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  • Meeting abstract
  • Open Access

Depth of Anaesthesia Associated with 2.5% Isoflurane During Cardiopulmonary Bypass

  • 1 and
  • 1, 2
Journal of Cardiothoracic Surgery201510 (Suppl 1) :A135

https://doi.org/10.1186/1749-8090-10-S1-A135

  • Published:

Keywords

  • Isoflurane
  • Cardiopulmonary Bypass
  • Neuromuscular Blockade
  • Target Range
  • Significant Positive Association

Background/Introduction

Since its inception, and to this day, measurement of the depth anaesthesia during cardiopulmonary bypass (CPB) has been challenging. Bispectral index (BIS) is commonly used but remains controversial. One pragmatic approach to anaesthesia is to administer 2.5% isoflurane into the sweep gas supply to the oxygenator and allow neuromuscular blockade to fade so that patient movement indicates an insufficient depth of anaesthesia.

Aims/Objectives

BIS was used to assess the depth of anaesthesia produced when 2.5% isoflurane was administered via the oxygenator during CPB. The aim was to discover whether this dose produced a BIS score lower than the recommended range of 40-60 and therefore deemed to be excessive. Secondary aims investigated the effects of age, patient temperature and oxygenator exhaust gas isoflurane concentration on patients BIS score.

Method

10 patients who were scheduled for on-pump CPB were enrolled into this study and had their BIS score, age, nasopharyngeal temperature and oxygenator exhaust gas isoflurane concentration recorded at three time points chosen to represent cooling, stable hypothermia and rewarming.

Results

The mean BIS scores was excessively low at 16 (95% CI 8 - 23), with all patients recording a mean score below the target range of 40-60. Multiple regression found a significant positive association between the temperature and BIS score (beta = 0.678, p = 0.05). No significant association with concentration of isoflurane being exhausted from the oxygenator during CPB, and temperature was found.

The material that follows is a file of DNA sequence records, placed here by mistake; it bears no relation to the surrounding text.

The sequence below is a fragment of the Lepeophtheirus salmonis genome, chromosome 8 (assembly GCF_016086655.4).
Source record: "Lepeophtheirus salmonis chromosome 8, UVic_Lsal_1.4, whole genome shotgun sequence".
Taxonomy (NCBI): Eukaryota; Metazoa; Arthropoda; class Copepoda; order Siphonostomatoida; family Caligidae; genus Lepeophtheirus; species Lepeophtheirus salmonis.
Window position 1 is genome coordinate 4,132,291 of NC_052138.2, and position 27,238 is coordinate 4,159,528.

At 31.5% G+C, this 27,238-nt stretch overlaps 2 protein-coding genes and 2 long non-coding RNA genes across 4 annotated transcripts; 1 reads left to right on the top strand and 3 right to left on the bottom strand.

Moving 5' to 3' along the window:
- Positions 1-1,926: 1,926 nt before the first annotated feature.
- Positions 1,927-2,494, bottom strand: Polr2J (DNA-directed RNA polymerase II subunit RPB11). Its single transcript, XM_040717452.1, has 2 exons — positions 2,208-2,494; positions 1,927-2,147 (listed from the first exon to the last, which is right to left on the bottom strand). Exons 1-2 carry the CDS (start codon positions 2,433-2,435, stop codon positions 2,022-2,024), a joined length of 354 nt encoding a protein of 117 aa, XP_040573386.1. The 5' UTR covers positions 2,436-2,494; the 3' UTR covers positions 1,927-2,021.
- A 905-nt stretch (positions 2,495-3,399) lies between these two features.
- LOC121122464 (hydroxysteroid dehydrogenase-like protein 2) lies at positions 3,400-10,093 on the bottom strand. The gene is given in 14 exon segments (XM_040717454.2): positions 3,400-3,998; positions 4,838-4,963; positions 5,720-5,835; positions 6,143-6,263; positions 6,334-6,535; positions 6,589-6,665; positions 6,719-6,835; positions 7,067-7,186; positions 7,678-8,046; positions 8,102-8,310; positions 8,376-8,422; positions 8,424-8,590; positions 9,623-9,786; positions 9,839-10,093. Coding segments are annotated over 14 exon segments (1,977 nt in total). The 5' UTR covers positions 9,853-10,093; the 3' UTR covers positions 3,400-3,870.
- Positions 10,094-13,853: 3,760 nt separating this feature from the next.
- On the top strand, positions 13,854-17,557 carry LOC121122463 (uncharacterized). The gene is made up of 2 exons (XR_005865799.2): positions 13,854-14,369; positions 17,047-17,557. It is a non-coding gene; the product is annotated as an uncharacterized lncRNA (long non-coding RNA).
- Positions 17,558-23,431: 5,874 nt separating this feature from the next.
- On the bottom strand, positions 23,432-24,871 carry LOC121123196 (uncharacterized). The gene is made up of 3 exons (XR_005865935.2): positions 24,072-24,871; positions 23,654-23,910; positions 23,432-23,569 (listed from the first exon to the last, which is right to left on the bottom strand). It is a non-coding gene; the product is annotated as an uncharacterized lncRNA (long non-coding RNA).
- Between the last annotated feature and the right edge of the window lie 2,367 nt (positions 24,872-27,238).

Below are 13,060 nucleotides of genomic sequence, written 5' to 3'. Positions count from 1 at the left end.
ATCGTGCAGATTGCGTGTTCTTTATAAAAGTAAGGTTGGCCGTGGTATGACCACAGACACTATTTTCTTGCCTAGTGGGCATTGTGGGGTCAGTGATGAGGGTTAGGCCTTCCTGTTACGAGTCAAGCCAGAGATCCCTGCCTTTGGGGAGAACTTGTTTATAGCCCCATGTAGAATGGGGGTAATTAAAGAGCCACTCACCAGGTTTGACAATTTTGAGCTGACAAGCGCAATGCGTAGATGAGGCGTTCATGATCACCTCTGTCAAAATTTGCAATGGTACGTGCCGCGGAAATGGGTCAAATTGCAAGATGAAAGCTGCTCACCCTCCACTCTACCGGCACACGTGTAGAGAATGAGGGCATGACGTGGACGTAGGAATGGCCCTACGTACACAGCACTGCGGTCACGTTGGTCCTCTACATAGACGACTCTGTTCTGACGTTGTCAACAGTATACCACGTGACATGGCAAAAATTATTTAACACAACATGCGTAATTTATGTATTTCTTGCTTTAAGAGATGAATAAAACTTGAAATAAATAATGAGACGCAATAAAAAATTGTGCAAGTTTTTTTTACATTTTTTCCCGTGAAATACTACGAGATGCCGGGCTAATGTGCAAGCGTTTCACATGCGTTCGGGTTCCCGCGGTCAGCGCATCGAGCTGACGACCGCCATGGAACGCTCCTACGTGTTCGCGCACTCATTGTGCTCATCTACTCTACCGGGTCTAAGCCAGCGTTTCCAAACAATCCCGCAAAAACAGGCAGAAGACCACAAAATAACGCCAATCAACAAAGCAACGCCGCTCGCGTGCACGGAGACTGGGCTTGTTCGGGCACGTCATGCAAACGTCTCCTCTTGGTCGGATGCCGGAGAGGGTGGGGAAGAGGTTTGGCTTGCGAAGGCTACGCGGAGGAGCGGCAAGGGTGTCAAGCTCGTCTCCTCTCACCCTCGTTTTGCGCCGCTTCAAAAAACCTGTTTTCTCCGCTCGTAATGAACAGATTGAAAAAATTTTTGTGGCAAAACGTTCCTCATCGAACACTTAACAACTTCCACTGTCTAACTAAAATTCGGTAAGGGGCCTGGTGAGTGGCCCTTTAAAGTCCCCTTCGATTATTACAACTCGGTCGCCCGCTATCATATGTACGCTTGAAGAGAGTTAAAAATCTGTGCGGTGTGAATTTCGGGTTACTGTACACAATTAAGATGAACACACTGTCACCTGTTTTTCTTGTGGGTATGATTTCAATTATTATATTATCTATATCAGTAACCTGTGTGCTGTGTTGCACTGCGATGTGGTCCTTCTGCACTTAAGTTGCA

Discussion/Conclusion

Administration of 2.5% isoflurane during CPB was associated with an excessive depth of anaesthesia as measured by BIS. However, the clinical importance of this finding is limited by two factors. The strong influence of body temperature on BIS and the lack of association with oxygenator exhaust concentration of isoflurane as an alternative estimate of depth of anaesthesia. If BIS is used during heart surgery then it should be interpreted with caution during hypothermic CPB.

Authors’ Affiliations

(1)
University of Edinburgh, Edinburgh, Scotland, EH16 4TJ, UK
(2)
Department of Anesthesia, Critical Care and Pain Medicine, Edinburgh Royal infirmary, Edinburgh, Scotland, EH16 4SA, UK

Copyright

© Connelly and Alston 2015

This article is published under license to BioMed Central Ltd. This is an Open Access article distributed under the terms of the Creative Commons Attribution License (http://creativecommons.org/licenses/by/4.0), which permits unrestricted use, distribution, and reproduction in any medium, provided the original work is properly cited. The Creative Commons Public Domain Dedication waiver (http://creativecommons.org/publicdomain/zero/1.0/) applies to the data made available in this article, unless otherwise stated.

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